Thursday, December 08, 2005
(AgapePress) - Friends and family of a Tucson man are crying discrimination after the homosexual man's organs were rejected by the Donor Network of Arizona. However, a Kansas surgeon who works in organ transplantation says the decision was a good one.
Albert Soto, 51, intended to donate his eyes and other tissues after death, but a spokesman from the Network says the Centers for Disease Control in Atlanta has established guidelines allowing centers to reject donations from men who have had sex with men in the last five years. Dr. David Pauls, a spokesman for the Christian Medical Association, says those guidelines are needed regardless -- even if the donor is HIV negative, as in Soto's case.
"Number one, HIV in early stages cannot be detected on testing; it takes a little bit [of time] there," Pauls explains. "But even if he's HIV negative, there's other infectious diseases that are fairly common within the homosexual population -- particularly hepatitis, which can be a very deadly complication in somebody who receives a transplant, and that sometimes also can be missed by screening."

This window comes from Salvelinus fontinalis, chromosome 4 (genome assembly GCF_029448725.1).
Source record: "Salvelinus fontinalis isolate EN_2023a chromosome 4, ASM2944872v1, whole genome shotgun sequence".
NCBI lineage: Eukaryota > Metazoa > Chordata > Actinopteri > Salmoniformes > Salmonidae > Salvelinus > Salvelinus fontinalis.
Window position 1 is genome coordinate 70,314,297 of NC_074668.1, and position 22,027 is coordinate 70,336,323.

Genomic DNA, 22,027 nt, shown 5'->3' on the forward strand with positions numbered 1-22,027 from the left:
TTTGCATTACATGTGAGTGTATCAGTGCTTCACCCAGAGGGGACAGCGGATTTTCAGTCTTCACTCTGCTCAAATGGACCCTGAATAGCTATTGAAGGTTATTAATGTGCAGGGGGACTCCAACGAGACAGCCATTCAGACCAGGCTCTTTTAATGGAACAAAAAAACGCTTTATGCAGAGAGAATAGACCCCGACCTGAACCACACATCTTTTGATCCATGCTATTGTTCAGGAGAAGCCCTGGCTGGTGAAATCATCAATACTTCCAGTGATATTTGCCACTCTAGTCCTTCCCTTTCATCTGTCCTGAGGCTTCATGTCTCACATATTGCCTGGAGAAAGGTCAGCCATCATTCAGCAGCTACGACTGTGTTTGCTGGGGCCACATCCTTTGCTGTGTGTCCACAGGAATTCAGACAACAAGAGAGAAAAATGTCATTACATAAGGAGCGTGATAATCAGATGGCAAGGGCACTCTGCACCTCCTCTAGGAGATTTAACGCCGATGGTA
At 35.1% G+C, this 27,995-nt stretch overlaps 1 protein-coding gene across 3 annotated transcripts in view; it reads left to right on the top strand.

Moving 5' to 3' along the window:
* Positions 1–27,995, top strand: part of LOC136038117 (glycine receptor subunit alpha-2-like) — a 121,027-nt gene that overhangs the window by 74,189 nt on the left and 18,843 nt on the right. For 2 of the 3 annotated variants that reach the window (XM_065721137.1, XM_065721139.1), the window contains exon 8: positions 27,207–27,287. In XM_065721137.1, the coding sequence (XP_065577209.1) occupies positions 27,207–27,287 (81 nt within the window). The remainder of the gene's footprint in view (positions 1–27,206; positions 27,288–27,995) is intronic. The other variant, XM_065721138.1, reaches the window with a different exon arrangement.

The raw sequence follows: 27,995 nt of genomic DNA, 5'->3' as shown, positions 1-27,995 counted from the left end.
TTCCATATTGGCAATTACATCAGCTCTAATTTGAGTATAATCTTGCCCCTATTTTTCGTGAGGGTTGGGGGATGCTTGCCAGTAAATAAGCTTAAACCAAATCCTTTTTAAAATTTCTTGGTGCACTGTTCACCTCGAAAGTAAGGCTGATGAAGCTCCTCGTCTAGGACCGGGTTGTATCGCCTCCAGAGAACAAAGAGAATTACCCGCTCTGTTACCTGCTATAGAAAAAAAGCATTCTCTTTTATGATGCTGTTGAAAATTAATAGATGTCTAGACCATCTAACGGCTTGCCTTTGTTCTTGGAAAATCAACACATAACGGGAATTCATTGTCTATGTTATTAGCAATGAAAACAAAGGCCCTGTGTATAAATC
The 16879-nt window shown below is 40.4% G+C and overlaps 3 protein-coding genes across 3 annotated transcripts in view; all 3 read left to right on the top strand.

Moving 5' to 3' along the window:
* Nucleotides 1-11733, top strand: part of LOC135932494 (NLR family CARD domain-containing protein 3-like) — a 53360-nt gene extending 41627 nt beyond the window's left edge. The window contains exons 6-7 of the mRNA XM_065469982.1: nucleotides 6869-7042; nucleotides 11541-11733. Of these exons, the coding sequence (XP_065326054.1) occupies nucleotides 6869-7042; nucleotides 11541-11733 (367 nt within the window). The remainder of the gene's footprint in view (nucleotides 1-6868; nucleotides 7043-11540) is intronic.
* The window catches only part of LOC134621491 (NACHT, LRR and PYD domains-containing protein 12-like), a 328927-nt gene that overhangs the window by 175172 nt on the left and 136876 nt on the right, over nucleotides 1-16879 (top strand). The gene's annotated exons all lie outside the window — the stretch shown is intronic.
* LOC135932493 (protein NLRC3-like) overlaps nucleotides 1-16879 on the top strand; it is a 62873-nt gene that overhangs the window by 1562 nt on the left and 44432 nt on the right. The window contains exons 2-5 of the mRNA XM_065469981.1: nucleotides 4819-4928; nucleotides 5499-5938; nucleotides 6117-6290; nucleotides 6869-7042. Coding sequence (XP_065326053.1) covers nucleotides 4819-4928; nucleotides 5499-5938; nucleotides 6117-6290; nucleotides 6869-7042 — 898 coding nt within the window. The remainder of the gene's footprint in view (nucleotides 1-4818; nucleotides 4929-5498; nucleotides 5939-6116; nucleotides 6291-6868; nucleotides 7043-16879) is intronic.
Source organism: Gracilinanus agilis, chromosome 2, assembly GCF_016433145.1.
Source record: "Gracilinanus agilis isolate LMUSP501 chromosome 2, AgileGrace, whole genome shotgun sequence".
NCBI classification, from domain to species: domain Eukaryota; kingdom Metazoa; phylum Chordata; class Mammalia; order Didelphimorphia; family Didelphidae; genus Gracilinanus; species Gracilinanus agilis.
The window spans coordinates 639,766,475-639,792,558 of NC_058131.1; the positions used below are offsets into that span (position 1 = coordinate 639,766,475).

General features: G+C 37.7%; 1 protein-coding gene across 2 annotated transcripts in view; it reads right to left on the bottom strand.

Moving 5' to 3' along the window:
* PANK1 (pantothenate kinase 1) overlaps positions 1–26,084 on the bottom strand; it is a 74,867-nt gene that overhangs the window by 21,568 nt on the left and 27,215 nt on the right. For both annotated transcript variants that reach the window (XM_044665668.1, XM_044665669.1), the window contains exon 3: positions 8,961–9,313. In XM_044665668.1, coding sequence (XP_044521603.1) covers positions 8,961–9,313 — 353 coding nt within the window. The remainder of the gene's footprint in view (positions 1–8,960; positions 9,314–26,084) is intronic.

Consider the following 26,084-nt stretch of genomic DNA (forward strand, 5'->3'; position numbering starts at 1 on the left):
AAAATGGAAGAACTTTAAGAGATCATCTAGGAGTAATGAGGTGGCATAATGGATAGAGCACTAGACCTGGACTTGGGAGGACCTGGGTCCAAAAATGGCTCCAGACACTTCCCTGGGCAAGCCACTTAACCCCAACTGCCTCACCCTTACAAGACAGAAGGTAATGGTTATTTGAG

Pauls says the organ donation and transplant business is heavily reliant on trust. "Trust is probably one of the most valuable commodities we have," he says. "If I ... as a physician am going to be doing a transplant, I'm want to do everything I can to make sure that the organs or the tissue that I'm transplanting is safe and is not going to cause other problems or other diseases in that patient."
Transplant patients, he says, obviously should have the same concerns. In Soto's case, Pauls says the man's risky sexual behavior makes using his organs a high risk for the recipient, who otherwise might be put in a position of being exposed to deadly infections. Meanwhile, Soto's family is petitioning officials in Tucson to change the CDC guidelines. The man died after suffering a stroke on Thanksgiving Day.